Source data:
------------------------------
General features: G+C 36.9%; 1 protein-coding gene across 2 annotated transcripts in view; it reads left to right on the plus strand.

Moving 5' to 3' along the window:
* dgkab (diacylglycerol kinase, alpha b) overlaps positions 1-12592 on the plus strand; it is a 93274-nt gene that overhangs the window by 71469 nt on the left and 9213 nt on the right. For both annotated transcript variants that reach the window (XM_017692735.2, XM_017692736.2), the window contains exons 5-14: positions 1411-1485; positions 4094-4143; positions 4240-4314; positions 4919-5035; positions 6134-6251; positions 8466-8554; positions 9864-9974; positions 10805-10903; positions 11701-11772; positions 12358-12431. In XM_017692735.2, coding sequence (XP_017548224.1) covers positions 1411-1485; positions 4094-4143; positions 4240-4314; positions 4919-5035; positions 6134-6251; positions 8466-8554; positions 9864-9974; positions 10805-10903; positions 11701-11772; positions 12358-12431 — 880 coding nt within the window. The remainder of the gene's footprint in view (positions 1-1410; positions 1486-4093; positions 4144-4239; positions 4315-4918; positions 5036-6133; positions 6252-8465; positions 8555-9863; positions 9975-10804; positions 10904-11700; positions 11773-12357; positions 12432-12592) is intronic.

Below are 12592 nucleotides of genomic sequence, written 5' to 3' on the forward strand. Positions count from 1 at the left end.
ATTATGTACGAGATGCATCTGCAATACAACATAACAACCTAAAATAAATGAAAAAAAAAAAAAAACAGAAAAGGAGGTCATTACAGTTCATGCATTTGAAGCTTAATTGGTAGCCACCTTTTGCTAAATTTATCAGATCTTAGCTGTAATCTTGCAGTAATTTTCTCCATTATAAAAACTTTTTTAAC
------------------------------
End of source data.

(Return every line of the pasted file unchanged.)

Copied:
General features: G+C 36.9%; 1 protein-coding gene across 2 annotated transcripts in view; it reads left to right on the plus strand.

Moving 5' to 3' along the window:
* dgkab (diacylglycerol kinase, alpha b) overlaps positions 1-12592 on the plus strand; it is a 93274-nt gene that overhangs the window by 71469 nt on the left and 9213 nt on the right. For both annotated transcript variants that reach the window (XM_017692735.2, XM_017692736.2), the window contains exons 5-14: positions 1411-1485; positions 4094-4143; positions 4240-4314; positions 4919-5035; positions 6134-6251; positions 8466-8554; positions 9864-9974; positions 10805-10903; positions 11701-11772; positions 12358-12431. In XM_017692735.2, coding sequence (XP_017548224.1) covers positions 1411-1485; positions 4094-4143; positions 4240-4314; positions 4919-5035; positions 6134-6251; positions 8466-8554; positions 9864-9974; positions 10805-10903; positions 11701-11772; positions 12358-12431 — 880 coding nt within the window. The remainder of the gene's footprint in view (positions 1-1410; positions 1486-4093; positions 4144-4239; positions 4315-4918; positions 5036-6133; positions 6252-8465; positions 8555-9863; positions 9975-10804; positions 10904-11700; positions 11773-12357; positions 12432-12592) is intronic.

Below are 12592 nucleotides of genomic sequence, written 5' to 3' on the forward strand. Positions count from 1 at the left end.
ATTATGTACGAGATGCATCTGCAATACAACATAACAACCTAAAATAAATGAAAAAAAAAAAAAAACAGAAAAGGAGGTCATTACAGTTCATGCATTTGAAGCTTAATTGGTAGCCACCTTTTGCTAAATTTATCAGATCTTAGCTGTAATCTTGCAGTAATTTTCTCCATTATAAAAACTTTTTTAAC